Thursday, 9 March 2006

Still Life

I turn back to the ambiguous zone of motionless memory, intimate and sheltering. Away from destruction, there is a history of everyday memory which has not caught up with itself, so withdraws from narrative and becomes spectral. We are in the region of still place, of memories that have no place. There is a history, but it has not begun. The half-formed history belongs to memory. History has not begun.

In the absence of a historical framework, memory remains stranded; reduced to the category of “irresolute.” If trauma wrecks the emergence of memory, then what does the scattered remains of everyday – but lost – memory tell us? Yet the memory comes in fragments, even then, involuntarily. Unwilled memory. Memory which seizes us. It is a melancholy moment when we stand outside of ourselves, knowing that time and place are disrupted by the negations of consciousness.

As if it provided consolation, I returned to the spatial origin of memory, to the place where memory was grafted. Dead places: but only because they disprove the emplacement of memory. Bachelard’s remark continues to be my idée fixe: “Memories are motionless, and the more securely they are fixed in space, the sounder they are.” In the land of non-history, we return, hoping to be reminded of a forgotten recognition. To recognize the past, out of the cloudy horizon of the present, would mean to bring about its representation. Memory, irretrievable, but simultaneously present. A search would begin, following in the traces of remains. Yet the mutable quality of memory means recollection falters. We recollect what was once remembered, only to have the “once” destroyed by the “now.”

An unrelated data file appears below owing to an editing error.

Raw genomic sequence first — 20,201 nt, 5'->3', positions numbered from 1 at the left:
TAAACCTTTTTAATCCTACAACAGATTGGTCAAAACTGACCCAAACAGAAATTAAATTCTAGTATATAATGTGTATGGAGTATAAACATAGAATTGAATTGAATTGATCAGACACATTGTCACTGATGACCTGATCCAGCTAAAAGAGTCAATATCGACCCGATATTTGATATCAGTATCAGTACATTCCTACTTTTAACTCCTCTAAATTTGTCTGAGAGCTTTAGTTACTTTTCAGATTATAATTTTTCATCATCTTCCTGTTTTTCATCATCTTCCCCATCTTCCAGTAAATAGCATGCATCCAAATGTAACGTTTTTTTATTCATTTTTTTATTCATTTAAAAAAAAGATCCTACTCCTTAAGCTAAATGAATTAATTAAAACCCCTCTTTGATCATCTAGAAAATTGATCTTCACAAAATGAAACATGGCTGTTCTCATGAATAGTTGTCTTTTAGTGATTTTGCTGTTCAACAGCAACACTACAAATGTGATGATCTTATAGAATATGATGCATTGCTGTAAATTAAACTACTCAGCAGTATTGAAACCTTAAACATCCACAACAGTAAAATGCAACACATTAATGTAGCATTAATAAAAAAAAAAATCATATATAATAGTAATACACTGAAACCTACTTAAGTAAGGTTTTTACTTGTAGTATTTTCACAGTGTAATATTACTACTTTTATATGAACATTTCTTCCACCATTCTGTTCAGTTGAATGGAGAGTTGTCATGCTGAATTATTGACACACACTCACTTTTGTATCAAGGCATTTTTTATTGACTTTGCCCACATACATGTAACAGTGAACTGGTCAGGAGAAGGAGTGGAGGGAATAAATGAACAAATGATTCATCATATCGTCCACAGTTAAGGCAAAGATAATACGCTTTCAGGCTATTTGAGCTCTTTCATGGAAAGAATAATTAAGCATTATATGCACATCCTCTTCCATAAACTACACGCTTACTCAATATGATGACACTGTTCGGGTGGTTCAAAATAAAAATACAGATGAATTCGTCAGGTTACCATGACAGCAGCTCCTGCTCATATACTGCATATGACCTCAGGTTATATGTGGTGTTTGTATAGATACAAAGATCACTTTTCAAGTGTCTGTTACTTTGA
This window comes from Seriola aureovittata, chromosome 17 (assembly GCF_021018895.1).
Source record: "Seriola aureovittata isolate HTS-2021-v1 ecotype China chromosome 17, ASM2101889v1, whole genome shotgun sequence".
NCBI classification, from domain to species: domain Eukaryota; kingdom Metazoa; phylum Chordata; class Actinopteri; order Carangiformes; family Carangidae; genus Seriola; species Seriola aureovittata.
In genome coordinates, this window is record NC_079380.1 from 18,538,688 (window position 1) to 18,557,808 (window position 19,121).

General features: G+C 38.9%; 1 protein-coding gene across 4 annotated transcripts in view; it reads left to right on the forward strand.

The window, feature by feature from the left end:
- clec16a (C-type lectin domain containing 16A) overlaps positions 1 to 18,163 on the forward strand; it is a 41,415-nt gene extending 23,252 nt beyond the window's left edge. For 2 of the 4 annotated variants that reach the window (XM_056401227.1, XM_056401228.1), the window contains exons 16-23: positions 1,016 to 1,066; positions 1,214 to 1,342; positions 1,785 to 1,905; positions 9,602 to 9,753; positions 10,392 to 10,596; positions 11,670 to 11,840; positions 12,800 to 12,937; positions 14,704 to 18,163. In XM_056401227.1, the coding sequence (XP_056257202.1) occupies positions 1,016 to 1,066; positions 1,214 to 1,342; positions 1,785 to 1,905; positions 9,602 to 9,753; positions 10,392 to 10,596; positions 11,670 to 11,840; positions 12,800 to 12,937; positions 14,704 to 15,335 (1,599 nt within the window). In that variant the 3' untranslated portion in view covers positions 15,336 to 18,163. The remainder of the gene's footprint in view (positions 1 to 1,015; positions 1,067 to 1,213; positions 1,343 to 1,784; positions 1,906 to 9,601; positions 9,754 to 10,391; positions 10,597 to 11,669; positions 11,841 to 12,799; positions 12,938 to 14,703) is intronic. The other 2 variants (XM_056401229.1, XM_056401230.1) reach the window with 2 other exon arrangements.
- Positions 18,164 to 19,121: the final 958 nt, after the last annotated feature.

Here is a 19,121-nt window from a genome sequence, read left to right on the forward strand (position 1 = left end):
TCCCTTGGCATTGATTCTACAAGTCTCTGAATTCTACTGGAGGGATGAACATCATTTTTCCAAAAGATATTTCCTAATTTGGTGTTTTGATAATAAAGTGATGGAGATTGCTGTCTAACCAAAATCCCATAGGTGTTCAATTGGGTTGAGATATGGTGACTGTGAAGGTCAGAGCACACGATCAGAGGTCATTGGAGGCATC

Memory is dialectical. It suffers at the rejection of its own distance. Yet distance is its natural habitat. Memory traces. The ruins of memory. Phenomenologically, the contents of the ruins precede the counterpart from where those fragments have fallen from. Memory begins in the ruins and rubble. The resistance against oblivion takes place, literally, in the rise of and reconstruction of the ruin. A mistake. The fallout of the past is not united, but mocked up. The place of the “once,” ruined by the time of the “now.”

Jetztzeit.” Benjamin occasionally writes enthusiastically about this term, meaning “now-time.” Less known is Schopenhauer’s criticism of it. Undoubtedly, the correlation is arbitrary. But surprisingly, Chapter XI, Volume 2 of Schopenhauer’s Parerga and Paralipomena, for me extremely significant, contains a phenomenological reading of temporality, perhaps inherited from Hegel, which prefigures Husserl. Constant motion, “the taskmaster,” is Schopenhauer’s source of vanity. The “no longer” might well have never existed. Even the most “insignificant present” has a certain power of the full present, since it exists as the real. Yet the moment is gone: “Every evening we are poorer by a day.” This vanishing point does not dissuade us, however, from viewing the present as the final present, “as if the Now were the Now…the Now for whose production alone all previous Nows have existed.”

This is Schopenhauer’s reading of Jetztzeit. The term implies a temporal convergence. A continuous identity, flourishing, reaching a peak, and then falling into irreversible decline. Memory, it seems, falls under the same delusion. Conferring a presence on the un-recollected past, we take it that memory guides itself in the dark, navigating itself toward the terrain of remembrance. The motion of memory, instead, reveals itself to be going astray, neither motionless in Bachelard’s term, not progressive in the Hegelian sense. Going astray means it runs off, beneath the threshold of recollection.

Finally, “I don’t remember” becomes the rule of honesty. I don’t remember. I only observe the remnants of duration which continue to linger into the present. The ruins of time keep me close to a past which has become amorphous, existing somewhere in-between time and place, and whose traces have been uprooted from the landscape of the Jetztzeit.